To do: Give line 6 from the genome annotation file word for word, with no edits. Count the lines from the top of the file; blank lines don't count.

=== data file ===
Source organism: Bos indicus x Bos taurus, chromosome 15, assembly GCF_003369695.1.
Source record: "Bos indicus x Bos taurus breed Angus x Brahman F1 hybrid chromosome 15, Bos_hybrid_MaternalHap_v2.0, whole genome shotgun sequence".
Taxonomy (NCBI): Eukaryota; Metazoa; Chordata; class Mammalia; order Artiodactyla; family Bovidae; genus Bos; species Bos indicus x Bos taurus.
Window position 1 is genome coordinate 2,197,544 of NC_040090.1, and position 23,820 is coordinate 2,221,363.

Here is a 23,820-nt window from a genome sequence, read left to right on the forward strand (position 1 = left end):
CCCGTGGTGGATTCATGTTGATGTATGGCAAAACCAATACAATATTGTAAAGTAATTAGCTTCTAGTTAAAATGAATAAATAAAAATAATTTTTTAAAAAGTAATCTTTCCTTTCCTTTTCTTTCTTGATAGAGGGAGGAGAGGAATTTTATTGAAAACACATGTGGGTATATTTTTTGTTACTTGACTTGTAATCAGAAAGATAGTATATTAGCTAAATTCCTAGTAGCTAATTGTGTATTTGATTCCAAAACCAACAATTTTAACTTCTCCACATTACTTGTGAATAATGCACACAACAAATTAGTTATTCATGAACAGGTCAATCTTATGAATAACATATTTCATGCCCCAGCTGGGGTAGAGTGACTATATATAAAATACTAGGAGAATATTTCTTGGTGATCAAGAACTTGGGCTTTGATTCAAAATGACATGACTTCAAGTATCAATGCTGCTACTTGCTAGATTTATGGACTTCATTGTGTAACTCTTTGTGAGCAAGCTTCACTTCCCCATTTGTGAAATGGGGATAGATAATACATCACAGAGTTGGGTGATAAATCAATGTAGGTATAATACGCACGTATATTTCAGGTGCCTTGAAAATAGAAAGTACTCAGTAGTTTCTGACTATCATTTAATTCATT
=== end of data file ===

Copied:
CCCGTGGTGGATTCATGTTGATGTATGGCAAAACCAATACAATATTGTAAAGTAATTAGCTTCTAGTTAAAATGAATAAATAAAAATAATTTTTTAAAAAGTAATCTTTCCTTTCCTTTTCTTTCTTGATAGAGGGAGGAGAGGAATTTTATTGAAAACACATGTGGGTATATTTTTTGTTACTTGACTTGTAATCAGAAAGATAGTATATTAGCTAAATTCCTAGTAGCTAATTGTGTATTTGATTCCAAAACCAACAATTTTAACTTCTCCACATTACTTGTGAATAATGCACACAACAAATTAGTTATTCATGAACAGGTCAATCTTATGAATAACATATTTCATGCCCCAGCTGGGGTAGAGTGACTATATATAAAATACTAGGAGAATATTTCTTGGTGATCAAGAACTTGGGCTTTGATTCAAAATGACATGACTTCAAGTATCAATGCTGCTACTTGCTAGATTTATGGACTTCATTGTGTAACTCTTTGTGAGCAAGCTTCACTTCCCCATTTGTGAAATGGGGATAGATAATACATCACAGAGTTGGGTGATAAATCAATGTAGGTATAATACGCACGTATATTTCAGGTGCCTTGAAAATAGAAAGTACTCAGTAGTTTCTGACTATCATTTAATTCATT